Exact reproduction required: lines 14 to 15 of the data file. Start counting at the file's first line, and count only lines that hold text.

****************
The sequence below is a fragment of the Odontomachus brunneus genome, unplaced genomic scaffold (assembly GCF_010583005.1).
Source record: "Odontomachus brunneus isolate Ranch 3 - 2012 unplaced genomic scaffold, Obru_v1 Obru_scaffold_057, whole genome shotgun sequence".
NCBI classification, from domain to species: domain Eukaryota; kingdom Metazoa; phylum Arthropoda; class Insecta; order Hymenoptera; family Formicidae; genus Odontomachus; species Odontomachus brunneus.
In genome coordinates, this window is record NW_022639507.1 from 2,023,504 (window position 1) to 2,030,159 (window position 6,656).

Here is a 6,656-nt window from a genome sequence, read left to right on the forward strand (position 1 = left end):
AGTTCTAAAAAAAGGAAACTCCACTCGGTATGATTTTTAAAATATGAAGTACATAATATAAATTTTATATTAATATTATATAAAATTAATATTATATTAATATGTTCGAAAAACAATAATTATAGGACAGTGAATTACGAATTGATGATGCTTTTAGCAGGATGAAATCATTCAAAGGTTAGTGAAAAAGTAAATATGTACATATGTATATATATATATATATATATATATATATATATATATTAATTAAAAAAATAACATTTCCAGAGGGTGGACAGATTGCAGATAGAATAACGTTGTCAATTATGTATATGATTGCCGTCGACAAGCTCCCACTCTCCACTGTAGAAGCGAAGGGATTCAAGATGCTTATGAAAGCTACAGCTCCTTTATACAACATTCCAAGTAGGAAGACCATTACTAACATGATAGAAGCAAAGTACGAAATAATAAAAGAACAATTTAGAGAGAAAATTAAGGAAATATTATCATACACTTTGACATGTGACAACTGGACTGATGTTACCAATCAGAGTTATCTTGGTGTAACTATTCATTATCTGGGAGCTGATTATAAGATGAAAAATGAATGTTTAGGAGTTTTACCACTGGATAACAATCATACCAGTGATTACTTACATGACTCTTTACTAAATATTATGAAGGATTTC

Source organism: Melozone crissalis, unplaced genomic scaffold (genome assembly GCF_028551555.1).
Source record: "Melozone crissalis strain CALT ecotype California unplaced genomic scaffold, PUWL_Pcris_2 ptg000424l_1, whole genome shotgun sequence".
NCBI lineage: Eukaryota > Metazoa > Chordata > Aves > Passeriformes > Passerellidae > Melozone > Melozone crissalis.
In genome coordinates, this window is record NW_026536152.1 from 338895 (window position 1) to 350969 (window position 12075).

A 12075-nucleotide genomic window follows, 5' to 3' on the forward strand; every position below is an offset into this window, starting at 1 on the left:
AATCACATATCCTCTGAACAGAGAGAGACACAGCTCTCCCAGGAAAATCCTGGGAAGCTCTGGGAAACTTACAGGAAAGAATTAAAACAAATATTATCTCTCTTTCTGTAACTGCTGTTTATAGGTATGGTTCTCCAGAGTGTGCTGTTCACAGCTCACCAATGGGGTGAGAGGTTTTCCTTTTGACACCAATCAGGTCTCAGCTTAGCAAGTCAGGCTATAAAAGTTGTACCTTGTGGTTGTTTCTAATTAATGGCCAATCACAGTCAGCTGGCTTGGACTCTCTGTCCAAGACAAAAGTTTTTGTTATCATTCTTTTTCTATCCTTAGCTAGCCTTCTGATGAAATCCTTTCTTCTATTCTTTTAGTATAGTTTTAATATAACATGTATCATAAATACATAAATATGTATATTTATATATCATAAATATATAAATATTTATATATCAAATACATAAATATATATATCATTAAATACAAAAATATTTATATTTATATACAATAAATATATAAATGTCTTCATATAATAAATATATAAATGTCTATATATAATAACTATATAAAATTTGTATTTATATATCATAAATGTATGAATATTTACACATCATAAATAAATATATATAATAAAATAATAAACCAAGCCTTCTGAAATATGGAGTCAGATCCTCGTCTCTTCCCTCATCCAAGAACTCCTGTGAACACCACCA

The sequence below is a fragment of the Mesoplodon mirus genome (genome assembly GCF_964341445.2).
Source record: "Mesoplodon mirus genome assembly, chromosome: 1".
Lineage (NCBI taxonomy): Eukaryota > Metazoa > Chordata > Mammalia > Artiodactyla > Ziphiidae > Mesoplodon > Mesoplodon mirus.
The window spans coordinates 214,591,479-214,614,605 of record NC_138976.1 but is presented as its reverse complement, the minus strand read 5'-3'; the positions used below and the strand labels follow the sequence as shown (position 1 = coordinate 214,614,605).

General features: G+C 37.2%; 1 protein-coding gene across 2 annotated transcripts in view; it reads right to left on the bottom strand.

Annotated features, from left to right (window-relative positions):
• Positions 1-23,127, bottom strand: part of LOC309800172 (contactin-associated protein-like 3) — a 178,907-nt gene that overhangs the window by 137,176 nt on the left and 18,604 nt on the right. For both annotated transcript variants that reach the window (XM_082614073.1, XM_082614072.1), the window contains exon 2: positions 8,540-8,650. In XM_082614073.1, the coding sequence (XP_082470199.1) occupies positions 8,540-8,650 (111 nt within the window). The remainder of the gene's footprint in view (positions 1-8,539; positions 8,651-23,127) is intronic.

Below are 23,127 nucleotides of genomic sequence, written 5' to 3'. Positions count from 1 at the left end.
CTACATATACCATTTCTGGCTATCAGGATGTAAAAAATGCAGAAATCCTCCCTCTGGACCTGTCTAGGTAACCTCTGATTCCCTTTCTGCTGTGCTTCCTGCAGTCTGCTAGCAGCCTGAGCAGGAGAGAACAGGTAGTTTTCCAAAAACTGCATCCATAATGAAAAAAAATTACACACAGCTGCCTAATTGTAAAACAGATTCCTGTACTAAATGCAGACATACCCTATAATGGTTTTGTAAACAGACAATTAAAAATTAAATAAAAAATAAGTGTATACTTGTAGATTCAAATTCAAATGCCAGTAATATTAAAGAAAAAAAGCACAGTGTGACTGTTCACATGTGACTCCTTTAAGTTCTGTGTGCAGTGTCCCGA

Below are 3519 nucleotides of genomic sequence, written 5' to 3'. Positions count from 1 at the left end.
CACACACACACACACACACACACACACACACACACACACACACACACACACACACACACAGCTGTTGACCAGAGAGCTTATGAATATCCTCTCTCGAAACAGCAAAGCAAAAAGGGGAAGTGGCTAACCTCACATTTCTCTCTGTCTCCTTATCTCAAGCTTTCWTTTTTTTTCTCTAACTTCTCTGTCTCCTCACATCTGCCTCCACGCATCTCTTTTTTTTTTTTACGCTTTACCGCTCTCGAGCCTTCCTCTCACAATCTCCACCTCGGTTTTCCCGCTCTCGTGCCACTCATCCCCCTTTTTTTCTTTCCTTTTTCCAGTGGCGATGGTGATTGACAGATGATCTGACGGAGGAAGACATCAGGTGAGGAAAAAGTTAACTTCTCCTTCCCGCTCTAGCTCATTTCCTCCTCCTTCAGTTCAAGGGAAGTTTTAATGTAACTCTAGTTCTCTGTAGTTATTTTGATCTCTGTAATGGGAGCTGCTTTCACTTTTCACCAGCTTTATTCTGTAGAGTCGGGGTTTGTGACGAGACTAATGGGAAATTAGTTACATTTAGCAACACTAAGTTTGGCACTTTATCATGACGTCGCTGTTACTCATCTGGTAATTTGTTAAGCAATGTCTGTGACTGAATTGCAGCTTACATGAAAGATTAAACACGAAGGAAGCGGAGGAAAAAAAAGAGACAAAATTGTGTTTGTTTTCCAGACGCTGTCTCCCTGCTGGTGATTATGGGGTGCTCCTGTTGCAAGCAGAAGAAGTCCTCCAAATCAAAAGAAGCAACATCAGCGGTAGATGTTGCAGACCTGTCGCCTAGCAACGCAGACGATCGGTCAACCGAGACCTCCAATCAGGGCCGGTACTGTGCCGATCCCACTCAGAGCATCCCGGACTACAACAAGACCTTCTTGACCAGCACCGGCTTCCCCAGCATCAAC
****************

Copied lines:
Source record: "Mesoplodon mirus genome assembly, chromosome: 1".
Lineage (NCBI taxonomy): Eukaryota > Metazoa > Chordata > Mammalia > Artiodactyla > Ziphiidae > Mesoplodon > Mesoplodon mirus.